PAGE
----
You’ve created your measurement plan, conducted your experiments but something doesn’t seem quite right with the cause and effect relationship. Is there something hiding in the data that needs to be investigated? Let’s explore a possible culprit: confounding.
Overview: What is confounding?
The term confounding is used in everyday language and typically refers to something that is mixed up or causing confusion. In Lean and Six Sigma we often perform experiments and measure variables to understand the relationship between cause and effect. A confounding variable is a variable that relates to both the experiment’s independent and dependent variables and in doing so influences both the cause and effect. To be a confounding variable two conditions need to be true:
- There must be correlation with the independent variable. This may be a causal relationship but not exclusively so
- It must be causally related to the dependent variable
It can be difficult to separate the true effect of the independent variable from the effect of the confounding variable hence leading to confusion or incorrect conclusions on causation.
We can mitigate or reduce the potential impacts of confounding by careful consideration of experiment design, data collection planning and data analysis. One of the most well used techniques is including a degree of randomization in the experiment design. When experiment runs are randomized, potentially confounding variables are likely to be evenly distributed throughout the experiment and their influence is minimized. If randomization is not practical, then restriction of the data set can be used however this can limit the potential of capturing all causes and effects.
An industry example of confounding
A medical practice was required to perform a number of audits on their patients, one of which was to understand the population risk and potential contributing causes to coronary heart disease. The practice head of quality decided to construct a patient questionnaire and analyze the data to try and draw conclusions on cause, effect and population risk. The medical practice had a patient cohort of over 10,000 people so total sample size was not an issue even with relatively low questionnaire return rates. All patients over 18 years old were included in the sample and results were reviewed in age and gender groups. The questions asked of the patients included a number of lifestyle type questions including typical caffeine and alcohol intake and nicotine usage.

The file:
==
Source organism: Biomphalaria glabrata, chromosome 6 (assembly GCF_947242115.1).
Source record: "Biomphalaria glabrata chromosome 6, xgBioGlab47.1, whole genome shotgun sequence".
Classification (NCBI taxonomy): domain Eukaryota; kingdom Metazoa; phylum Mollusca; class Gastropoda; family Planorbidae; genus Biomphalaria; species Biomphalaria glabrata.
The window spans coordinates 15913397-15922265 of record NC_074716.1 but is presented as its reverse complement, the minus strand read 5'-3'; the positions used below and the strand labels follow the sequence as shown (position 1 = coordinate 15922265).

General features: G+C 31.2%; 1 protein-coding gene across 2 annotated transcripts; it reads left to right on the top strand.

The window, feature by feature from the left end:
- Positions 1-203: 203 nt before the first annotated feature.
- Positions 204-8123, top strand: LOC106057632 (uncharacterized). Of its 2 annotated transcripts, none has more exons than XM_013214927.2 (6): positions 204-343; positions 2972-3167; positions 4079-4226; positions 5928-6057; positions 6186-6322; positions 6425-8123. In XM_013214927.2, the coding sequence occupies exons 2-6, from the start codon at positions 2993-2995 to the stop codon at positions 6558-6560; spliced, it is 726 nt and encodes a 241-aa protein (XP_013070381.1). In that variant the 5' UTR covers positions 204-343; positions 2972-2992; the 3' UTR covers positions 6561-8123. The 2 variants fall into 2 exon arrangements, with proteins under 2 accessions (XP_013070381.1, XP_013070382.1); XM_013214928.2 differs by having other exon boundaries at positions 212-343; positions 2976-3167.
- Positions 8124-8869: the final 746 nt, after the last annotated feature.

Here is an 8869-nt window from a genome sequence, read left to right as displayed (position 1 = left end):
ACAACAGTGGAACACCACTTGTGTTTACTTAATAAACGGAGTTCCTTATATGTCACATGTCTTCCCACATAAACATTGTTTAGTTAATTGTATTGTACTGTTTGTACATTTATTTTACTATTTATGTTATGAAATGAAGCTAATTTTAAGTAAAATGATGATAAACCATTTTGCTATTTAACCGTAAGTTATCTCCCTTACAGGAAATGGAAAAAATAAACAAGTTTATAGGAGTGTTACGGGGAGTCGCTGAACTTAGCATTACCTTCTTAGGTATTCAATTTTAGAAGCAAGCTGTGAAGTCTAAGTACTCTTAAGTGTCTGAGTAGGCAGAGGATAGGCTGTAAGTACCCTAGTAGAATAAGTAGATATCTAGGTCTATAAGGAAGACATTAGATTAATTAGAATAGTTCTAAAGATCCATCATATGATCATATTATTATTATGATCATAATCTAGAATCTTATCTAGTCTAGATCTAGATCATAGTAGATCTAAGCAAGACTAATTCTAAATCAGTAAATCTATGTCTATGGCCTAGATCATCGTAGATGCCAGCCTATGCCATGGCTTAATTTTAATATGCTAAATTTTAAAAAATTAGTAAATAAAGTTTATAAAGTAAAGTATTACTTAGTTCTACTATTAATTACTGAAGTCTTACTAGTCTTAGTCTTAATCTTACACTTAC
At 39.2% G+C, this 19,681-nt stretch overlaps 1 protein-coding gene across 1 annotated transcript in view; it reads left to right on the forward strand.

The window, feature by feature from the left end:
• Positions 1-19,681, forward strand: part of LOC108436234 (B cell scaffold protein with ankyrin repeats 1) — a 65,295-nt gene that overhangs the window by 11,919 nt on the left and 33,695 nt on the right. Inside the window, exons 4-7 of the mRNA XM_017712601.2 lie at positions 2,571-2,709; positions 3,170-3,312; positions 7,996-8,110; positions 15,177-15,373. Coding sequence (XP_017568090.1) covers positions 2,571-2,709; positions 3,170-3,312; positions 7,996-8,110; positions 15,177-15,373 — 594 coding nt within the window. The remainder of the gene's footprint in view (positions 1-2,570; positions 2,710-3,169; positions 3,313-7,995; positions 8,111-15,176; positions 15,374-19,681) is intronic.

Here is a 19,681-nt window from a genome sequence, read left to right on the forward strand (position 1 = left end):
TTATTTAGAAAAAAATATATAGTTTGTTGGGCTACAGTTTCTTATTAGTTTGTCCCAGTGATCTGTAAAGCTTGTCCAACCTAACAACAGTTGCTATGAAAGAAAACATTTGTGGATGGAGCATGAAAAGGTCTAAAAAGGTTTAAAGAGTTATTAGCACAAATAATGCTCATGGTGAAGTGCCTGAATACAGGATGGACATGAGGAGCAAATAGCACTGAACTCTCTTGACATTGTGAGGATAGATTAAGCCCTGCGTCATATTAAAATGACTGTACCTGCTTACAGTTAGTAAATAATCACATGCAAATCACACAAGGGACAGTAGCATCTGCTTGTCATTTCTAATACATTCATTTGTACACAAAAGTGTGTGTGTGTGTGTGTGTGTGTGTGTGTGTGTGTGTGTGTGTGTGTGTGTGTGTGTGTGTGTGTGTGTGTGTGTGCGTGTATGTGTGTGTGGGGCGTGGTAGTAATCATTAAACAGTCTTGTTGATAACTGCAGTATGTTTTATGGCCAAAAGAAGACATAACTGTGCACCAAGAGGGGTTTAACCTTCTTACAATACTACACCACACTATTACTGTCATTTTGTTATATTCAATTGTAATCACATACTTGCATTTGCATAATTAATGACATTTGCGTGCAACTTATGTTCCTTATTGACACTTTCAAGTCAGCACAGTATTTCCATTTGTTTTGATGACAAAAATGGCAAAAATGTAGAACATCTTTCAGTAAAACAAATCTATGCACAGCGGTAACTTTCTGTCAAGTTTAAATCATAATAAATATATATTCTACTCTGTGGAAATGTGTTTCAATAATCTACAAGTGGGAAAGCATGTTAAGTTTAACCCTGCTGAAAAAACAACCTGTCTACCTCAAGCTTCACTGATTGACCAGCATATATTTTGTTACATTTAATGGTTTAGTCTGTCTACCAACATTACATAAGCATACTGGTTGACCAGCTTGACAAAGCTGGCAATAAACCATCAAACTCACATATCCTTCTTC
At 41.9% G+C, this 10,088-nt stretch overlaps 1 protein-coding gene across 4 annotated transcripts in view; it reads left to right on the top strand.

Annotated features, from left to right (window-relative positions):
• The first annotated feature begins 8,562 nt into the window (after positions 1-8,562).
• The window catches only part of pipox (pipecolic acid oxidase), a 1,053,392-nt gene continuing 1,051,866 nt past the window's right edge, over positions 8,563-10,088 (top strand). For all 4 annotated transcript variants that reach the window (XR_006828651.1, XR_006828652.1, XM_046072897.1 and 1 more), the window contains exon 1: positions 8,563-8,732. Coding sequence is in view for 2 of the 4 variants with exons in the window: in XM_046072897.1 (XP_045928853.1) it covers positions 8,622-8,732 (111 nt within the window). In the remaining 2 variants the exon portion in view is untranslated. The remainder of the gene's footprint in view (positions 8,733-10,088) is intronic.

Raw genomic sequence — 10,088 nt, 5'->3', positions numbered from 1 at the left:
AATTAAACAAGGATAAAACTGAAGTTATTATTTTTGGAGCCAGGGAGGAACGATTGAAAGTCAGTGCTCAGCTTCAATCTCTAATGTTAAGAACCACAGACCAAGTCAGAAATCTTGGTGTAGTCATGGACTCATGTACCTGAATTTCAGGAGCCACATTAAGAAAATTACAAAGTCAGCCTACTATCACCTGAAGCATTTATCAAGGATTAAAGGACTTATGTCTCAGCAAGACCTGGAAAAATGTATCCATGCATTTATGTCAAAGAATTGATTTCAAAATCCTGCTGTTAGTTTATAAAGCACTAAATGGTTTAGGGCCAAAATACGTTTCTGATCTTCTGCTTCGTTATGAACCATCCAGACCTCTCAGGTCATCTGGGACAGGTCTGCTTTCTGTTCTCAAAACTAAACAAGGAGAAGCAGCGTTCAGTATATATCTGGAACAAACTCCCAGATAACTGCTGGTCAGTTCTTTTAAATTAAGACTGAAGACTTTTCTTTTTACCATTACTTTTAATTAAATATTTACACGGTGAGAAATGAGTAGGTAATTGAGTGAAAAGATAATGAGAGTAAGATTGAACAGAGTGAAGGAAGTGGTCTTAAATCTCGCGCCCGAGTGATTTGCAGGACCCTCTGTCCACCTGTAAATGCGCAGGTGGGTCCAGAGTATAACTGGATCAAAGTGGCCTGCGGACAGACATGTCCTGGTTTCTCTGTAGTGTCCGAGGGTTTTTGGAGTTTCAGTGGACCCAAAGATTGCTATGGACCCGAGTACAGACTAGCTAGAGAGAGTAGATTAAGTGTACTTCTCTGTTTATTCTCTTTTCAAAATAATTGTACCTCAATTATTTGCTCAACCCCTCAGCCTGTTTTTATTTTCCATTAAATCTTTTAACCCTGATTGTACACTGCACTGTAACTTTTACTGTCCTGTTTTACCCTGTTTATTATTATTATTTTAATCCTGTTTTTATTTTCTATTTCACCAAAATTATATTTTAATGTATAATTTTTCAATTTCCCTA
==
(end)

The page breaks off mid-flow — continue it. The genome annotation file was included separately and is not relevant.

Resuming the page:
The initial data suggested a strong link and risk factor for coronary heart disease with the level of caffeine intake which surprised the practice head of quality as there was clinical evidence that moderate caffeine intake was positive for coronary heart disease prevention. On deeper analysis a confounding variable was found, the use of nicotine being higher for a significant proportion of moderate to high caffeine drinkers and the likely causation of coronary heart disease in this population being nicotine usage and not caffeine.
A further questionnaire was developed and a reduced sample study conducted on patients with moderate to high caffeine intake and no nicotine usage to test the hypothesis. The analysis from this questionnaire concluded that there was no causal link between caffeine intake and risk of coronary heart disease.
Frequently Asked Questions (FAQ) about confounding
1. What exactly is confounding?
Confounding is when we have an unmeasured variable that influences both the cause and effect and cannot be separated or independently determined.
2. Is confounding a problem?
Yes as it has the potential to alter the conclusions you may draw on the cause and effect relationships of your data, making it difficult to separate the true cause from the effect.
3. How can I fix confounding?
Depending upon your experiment and data collection plan you may not be able to fix confounding but you can mitigate the impacts by introducing randomization of sampling and restricting the scope of your study.